Today’s business world is much more complex, interlinked and unpredictable than before. Globalization has brought in heavy competition in the international market through creating an environment of volatility, uncertainty, complexity and ambiguity. In recent years, the service industry in India has propelled the economy forward. It contributes approximately 61 per cent to India’s GDP, with a growth of 10 per cent year on year in 2015–2016. This sector basically includes the information technology (IT) industry, research and development, finance, banking, insurance, non-financial business and outsourcing. According to the recent report of Department of Industrial Policy and Promotion (DIPP) (2017), the service sector marks an enhanced foreign direct investment (FDI) equity inflow. India enjoys greater advantages over other countries because of its abundant young and educated talent base, accentuated by an addition of over 3.5 million new talent every year. Almost 50 per cent of India’s current account deficit is being addressed through the revenues generated from the export of services. Apart from the financial gains, this sector has also developed to become the largest employer with approximately 2.8 million professionals (National Association of Software and Services Company [NASSCOM], 2011–2012).
The service industry is both a knowledge- and service-oriented industry. It requires a flexible approach, round-the-clock work schedules and out-of-the-box thinking for people to be successful. Such conditions generate highly demanding, flexible, productive, multitasker and stressful work roles. The service industry professionals often suffer from job burnout due to emotional exhaustion. To add to the misery, the rapid change in the technology has ensured that skills are becoming obsolete at a faster pace. To cope with these changes, employees have to burn their midnight oil to keep track of all the changes around and be competitive. A recent study also reveals that employee well-being is positively related to internal branding of an organization and organizational effectiveness (Raj, 2008). Hence, there is a greater need to understand and explore the phenomenon of employee well-being in a more comprehensive way in today’s organizations.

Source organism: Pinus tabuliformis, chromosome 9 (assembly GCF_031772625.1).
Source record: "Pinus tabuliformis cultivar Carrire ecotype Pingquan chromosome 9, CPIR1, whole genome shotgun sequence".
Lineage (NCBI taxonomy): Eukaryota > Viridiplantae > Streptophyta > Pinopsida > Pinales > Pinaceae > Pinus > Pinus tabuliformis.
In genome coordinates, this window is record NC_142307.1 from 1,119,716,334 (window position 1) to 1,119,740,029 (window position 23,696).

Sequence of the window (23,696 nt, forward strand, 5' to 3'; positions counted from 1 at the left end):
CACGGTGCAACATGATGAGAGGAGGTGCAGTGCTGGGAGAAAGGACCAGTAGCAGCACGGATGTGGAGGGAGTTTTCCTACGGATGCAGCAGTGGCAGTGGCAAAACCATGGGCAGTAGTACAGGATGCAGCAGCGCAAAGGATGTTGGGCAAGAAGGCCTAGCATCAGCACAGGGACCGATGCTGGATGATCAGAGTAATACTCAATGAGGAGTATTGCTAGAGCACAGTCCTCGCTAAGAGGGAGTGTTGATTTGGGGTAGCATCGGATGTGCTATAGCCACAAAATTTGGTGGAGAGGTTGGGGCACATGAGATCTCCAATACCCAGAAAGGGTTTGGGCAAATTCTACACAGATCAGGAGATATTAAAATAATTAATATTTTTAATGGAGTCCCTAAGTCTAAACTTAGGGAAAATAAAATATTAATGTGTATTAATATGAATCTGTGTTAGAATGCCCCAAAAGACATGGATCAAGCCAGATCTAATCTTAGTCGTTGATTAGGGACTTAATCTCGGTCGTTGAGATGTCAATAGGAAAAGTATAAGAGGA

Dual earning families have become a commonplace, and these have given birth to a new set of challenges to manage the work-life balance. Such situations have created multiple issues and troubles at workplaces such as employee separation for health-related issues, severe job stress and mental disorders Organizations are becoming aware that to retain their best talent and work in collaboration with them, they need to focus on how people are adapting to change and increasing pressure Organizations are also realizing that they need to expand their focus to look at aspects such as identity, meaning, purpose, self-expression and creative outputs. Employee well-being works as a panacea for all these problems.
The influence of employees’ well-being on work has been a central focus of current research in organizational studies in their study indicate that employee well-being has gradually been given more importance in the business agenda as more employers have started to realize the benefits of bringing into effect the policies related to employee welfare and health. Some of the policies incorporated by policymakers for resolving employee’s health problems are good service practice, work-life balance strategies, employee assistance programmes, restoration strategies and different training policies It has also become important for employers to understand the problems of their employees by looking into their well-being through maintaining a balance between the mutual expectations of both employees and employers. In this regard, the present study attempts to both expand the understanding on the structural dimensions of employee well-being and develop a comprehensive scale to objectively measure the phenomena of employee well-being. The present study has three parts: the first part covers the analysis of literature and importance of employee well-being scale development, whereas the second part gives a clear idea of the scale development process, regarding all the empirical analyses of scale establishment and validation. The last part of the study covers the conclusion portion with a discussion of the study findings, implications and limitations of the study.